One of the most complicated parts of the housetruck is the interior frame. This is as it should be, as the frame is the skeleton that supports the structure — the floor, walls, and roof. The housetruck is a small structure, but because it is designed to move, it is like designing a house to withstand the equivalent of earthquakes and hurricanes as a climatic norm. But the structure also needs to be light enough to be driven by a reasonably-powered vehicle.

A while back I’d discovered torsion boxes, in which a very strong panel is created from a grid of lightweight members, faced with sheets of equally lightweight panels. The combination, if designed properly and glued well, has far more strength than the individual pieces. It’s the same principle behind foamcore, an incredibly strong material belying its basic ingredients of paper and styrofoam.

I figured that if I could somehow make wall and floor panels as torsion boxes, I’d have a building system that would function as a combination of frame, insulation (by using ‘blueboard,’ a popular rigid building insulation), and perhaps both interior and exterior walls. It turns out, of course, I wasn’t the first person to invent this: there is an industry producing structural insulated panels (SIPs). However, the more I researched the materials, the less enthused I became: to avoid exposure to off-gassing, I didn’t want plywood or OSB on the interior; the synthetic foam is both polluting and requires a greater thickness than I wanted to gain the needed insulation factor; and engineering my home-made SIPs seemed a mysterious art that even my architect friends couldn’t help with.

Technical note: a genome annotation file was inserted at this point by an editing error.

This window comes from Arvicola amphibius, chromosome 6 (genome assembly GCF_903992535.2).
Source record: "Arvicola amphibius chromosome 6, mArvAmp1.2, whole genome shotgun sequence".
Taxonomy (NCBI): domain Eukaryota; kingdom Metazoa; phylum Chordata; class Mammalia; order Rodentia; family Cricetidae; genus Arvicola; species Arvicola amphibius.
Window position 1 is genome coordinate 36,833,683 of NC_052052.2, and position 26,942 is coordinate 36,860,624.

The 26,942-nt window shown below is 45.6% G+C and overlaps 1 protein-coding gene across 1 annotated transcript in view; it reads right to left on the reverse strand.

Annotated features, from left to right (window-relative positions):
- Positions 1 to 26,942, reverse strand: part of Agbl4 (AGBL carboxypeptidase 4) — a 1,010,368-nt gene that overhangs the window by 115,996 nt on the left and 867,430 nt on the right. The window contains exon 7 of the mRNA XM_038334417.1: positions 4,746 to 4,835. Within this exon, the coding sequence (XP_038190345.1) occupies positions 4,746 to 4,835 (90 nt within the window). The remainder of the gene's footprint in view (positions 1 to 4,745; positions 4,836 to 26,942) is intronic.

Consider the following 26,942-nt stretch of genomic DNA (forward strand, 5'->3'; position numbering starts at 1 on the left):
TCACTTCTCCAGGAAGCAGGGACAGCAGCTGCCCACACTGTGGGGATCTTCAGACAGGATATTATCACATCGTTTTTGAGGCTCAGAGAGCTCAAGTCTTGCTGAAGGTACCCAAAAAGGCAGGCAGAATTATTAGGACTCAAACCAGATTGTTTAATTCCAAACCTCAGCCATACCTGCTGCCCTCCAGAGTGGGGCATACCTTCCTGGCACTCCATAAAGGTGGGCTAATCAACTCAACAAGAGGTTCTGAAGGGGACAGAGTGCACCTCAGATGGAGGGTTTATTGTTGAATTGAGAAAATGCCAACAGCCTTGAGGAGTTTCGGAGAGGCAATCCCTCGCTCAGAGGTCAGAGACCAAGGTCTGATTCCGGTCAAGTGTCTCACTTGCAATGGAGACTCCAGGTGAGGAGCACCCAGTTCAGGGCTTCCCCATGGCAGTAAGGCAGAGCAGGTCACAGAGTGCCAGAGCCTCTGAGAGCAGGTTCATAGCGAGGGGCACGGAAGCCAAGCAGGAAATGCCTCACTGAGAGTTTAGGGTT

I believe it was Christiaan, a friend who is a kinetic sculpturist, who suggested I look into building in steel. This was reinforced by Ignacio, whose architectural experience showed him that steel was strong, lightweight, and relatively easy to use. I sketched out a minimal steel frame — basically, a post-and-beam structure — to give the basic shape and strength to the structure, but still felt it necessary to build minimal SIPs to fill in the void. This seemed a reasonable and buildable design, so I started looking for a steel fabricator.

I didn’t have to go very far: I was pleased to learn of a skilled fabricator right here in Silverton: Byron Miller, of Miller Industries. It turned out Byron had built many structures I knew about around town, from stairways and railings to ceramic kilns and even small bridges. Everyone who mentioned him to me said he did great work.

By this time I’d built a foamcore model of my house (in its former design of a trailer, not a housetruck). I showed the model to Byron and his eyes lit up — this was clearly something he thought would be fun to work on. As I explained my idea for the frame, he immediately suggested that there was a far easier way to do it: a simple system of vertical posts every three or four feet, plus horizontal beams dividing each area, much like a series of H’s. Instead of individual modules, the entire frame would be welded together, a monolithic monocoque network of 2" square-tube steel.

Byron explained that the steel itself, if welded well, should provide the needed strength. To make sure, I could attach shear panels of plywood on the outside of the frame. With this basic structure, the structure would have no trouble bouncing down a bumpy road or rocketing down a freeway.